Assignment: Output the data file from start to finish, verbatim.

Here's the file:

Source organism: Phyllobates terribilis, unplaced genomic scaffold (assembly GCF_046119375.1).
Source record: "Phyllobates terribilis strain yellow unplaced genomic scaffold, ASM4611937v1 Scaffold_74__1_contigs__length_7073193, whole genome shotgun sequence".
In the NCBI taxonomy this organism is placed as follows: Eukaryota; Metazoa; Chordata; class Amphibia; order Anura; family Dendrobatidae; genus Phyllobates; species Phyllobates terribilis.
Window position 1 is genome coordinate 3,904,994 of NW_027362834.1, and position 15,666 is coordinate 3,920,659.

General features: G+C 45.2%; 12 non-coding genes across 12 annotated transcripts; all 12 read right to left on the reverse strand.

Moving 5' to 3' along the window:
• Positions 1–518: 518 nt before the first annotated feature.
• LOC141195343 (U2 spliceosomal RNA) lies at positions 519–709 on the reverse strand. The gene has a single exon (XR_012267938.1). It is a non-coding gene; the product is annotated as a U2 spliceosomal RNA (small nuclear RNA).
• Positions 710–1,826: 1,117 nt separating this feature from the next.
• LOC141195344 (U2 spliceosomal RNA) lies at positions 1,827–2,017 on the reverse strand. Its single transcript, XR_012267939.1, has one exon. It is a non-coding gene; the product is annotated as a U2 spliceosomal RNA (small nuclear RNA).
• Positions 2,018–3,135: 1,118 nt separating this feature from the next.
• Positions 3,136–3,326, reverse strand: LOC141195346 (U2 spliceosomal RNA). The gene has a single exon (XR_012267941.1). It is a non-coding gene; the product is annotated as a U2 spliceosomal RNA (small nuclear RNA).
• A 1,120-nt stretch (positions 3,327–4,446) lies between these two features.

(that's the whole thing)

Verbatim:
Source organism: Phyllobates terribilis, unplaced genomic scaffold (assembly GCF_046119375.1).
Source record: "Phyllobates terribilis strain yellow unplaced genomic scaffold, ASM4611937v1 Scaffold_74__1_contigs__length_7073193, whole genome shotgun sequence".
In the NCBI taxonomy this organism is placed as follows: Eukaryota; Metazoa; Chordata; class Amphibia; order Anura; family Dendrobatidae; genus Phyllobates; species Phyllobates terribilis.
Window position 1 is genome coordinate 3,904,994 of NW_027362834.1, and position 15,666 is coordinate 3,920,659.

General features: G+C 45.2%; 12 non-coding genes across 12 annotated transcripts; all 12 read right to left on the reverse strand.

Moving 5' to 3' along the window:
• Positions 1–518: 518 nt before the first annotated feature.
• LOC141195343 (U2 spliceosomal RNA) lies at positions 519–709 on the reverse strand. The gene has a single exon (XR_012267938.1). It is a non-coding gene; the product is annotated as a U2 spliceosomal RNA (small nuclear RNA).
• Positions 710–1,826: 1,117 nt separating this feature from the next.
• LOC141195344 (U2 spliceosomal RNA) lies at positions 1,827–2,017 on the reverse strand. Its single transcript, XR_012267939.1, has one exon. It is a non-coding gene; the product is annotated as a U2 spliceosomal RNA (small nuclear RNA).
• Positions 2,018–3,135: 1,118 nt separating this feature from the next.
• Positions 3,136–3,326, reverse strand: LOC141195346 (U2 spliceosomal RNA). The gene has a single exon (XR_012267941.1). It is a non-coding gene; the product is annotated as a U2 spliceosomal RNA (small nuclear RNA).
• A 1,120-nt stretch (positions 3,327–4,446) lies between these two features.